A large number of cell studies are done on both genotoxic and non-genotoxic outcomes, such as apoptosis gene expression. There are no new positive findings from cellular studies that have been well established in terms of experimental quality and replication. Potential heating of the samples is still seen as a major source of artefacts. Moreover, these few positive results are not related to each other and/or are not relevant for heath risk assessment.
There are animal studies on brain structure and brain function as well as on genotoxicity and cancer. Also reproductive effects are looked at. However, animal studies have not identified any clear effects on any of a number of different biological endpoints following exposure to RF radiation typical of mobile phone use, generally at levels too low to induce significant heating.
Many human laboratory studies reviewed here are provocation studies with rather short exposures. Most use methods that are too crude, or look at phenomena that are too small, or non-existent, for the research to be informative. However, EEG alpha- and betafrequencies seem to be sensitive to modulation by some pulse-modulation frequencies of the microwave- or GSM-signal. This curious effect does not have any behavioural counterpart, since similar types of EMF has been applied in various behavioural studies with negative results. This needs to be pursued. Surprisingly few studies have been done on children. In light of all official recommendations in different countries with special emphasis on children's use of mobile phones, this is rather peculiar.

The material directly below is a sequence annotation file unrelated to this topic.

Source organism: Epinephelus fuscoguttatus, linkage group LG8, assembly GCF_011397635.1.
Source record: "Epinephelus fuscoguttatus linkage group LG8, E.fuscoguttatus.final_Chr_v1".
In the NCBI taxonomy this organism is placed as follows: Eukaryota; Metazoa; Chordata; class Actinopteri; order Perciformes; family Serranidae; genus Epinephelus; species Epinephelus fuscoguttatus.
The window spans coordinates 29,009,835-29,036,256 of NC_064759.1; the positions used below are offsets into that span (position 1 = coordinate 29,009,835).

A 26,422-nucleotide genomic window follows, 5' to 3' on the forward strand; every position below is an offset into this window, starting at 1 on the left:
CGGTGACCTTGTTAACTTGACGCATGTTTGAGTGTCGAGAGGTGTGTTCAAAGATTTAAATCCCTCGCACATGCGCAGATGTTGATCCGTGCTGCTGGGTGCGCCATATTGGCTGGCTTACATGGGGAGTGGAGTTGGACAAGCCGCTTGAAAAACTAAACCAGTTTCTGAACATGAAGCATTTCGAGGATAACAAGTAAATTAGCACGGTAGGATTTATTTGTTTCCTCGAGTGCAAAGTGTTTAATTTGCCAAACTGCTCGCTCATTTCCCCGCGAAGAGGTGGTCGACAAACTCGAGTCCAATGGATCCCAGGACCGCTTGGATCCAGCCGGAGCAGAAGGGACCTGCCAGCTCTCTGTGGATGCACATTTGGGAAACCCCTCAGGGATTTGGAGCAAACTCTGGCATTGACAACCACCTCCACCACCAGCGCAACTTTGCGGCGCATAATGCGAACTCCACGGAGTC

Several epidemiological studies on mobile phone use and cancer have been presented since the previous report, including national studies from the Interphone group as well as other studies. There are also studies on reproductive outcomes. A few recent studies on people living near transmitters have also appeared. None of this changes any of the Groups previous conclusions. For conclusions, see the section on conclusions based on currently available data. However, one can draw some methodological conclusions at this point. One is that the problems in case control studies are too large for more such studies to be warranted at present. Another one is that cross- sectional research on symptoms, or other end points for that matter, also have too big inherent methodological problems to be warranted.